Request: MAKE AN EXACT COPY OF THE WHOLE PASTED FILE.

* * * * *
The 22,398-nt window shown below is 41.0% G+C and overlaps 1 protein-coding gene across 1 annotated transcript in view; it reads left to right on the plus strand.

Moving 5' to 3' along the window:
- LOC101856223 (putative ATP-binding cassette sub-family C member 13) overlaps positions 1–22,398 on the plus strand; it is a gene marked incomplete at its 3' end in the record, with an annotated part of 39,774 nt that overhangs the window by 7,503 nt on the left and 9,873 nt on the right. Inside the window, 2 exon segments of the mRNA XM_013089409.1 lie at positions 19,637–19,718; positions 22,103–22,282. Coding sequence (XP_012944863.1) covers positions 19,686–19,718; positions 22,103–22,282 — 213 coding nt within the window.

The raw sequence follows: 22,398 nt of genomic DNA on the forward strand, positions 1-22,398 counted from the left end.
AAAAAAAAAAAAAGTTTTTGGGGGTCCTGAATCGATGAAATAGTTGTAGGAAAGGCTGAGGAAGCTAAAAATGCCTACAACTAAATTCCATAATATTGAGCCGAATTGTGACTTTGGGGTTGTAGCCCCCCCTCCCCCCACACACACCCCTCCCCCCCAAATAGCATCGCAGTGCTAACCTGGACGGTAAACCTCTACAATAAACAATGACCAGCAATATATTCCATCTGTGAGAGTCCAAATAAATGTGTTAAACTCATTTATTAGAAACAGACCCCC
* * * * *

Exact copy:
The 22,398-nt window shown below is 41.0% G+C and overlaps 1 protein-coding gene across 1 annotated transcript in view; it reads left to right on the plus strand.

Moving 5' to 3' along the window:
- LOC101856223 (putative ATP-binding cassette sub-family C member 13) overlaps positions 1–22,398 on the plus strand; it is a gene marked incomplete at its 3' end in the record, with an annotated part of 39,774 nt that overhangs the window by 7,503 nt on the left and 9,873 nt on the right. Inside the window, 2 exon segments of the mRNA XM_013089409.1 lie at positions 19,637–19,718; positions 22,103–22,282. Coding sequence (XP_012944863.1) covers positions 19,686–19,718; positions 22,103–22,282 — 213 coding nt within the window.

The raw sequence follows: 22,398 nt of genomic DNA on the forward strand, positions 1-22,398 counted from the left end.
AAAAAAAAAAAAAGTTTTTGGGGGTCCTGAATCGATGAAATAGTTGTAGGAAAGGCTGAGGAAGCTAAAAATGCCTACAACTAAATTCCATAATATTGAGCCGAATTGTGACTTTGGGGTTGTAGCCCCCCCTCCCCCCACACACACCCCTCCCCCCCAAATAGCATCGCAGTGCTAACCTGGACGGTAAACCTCTACAATAAACAATGACCAGCAATATATTCCATCTGTGAGAGTCCAAATAAATGTGTTAAACTCATTTATTAGAAACAGACCCCC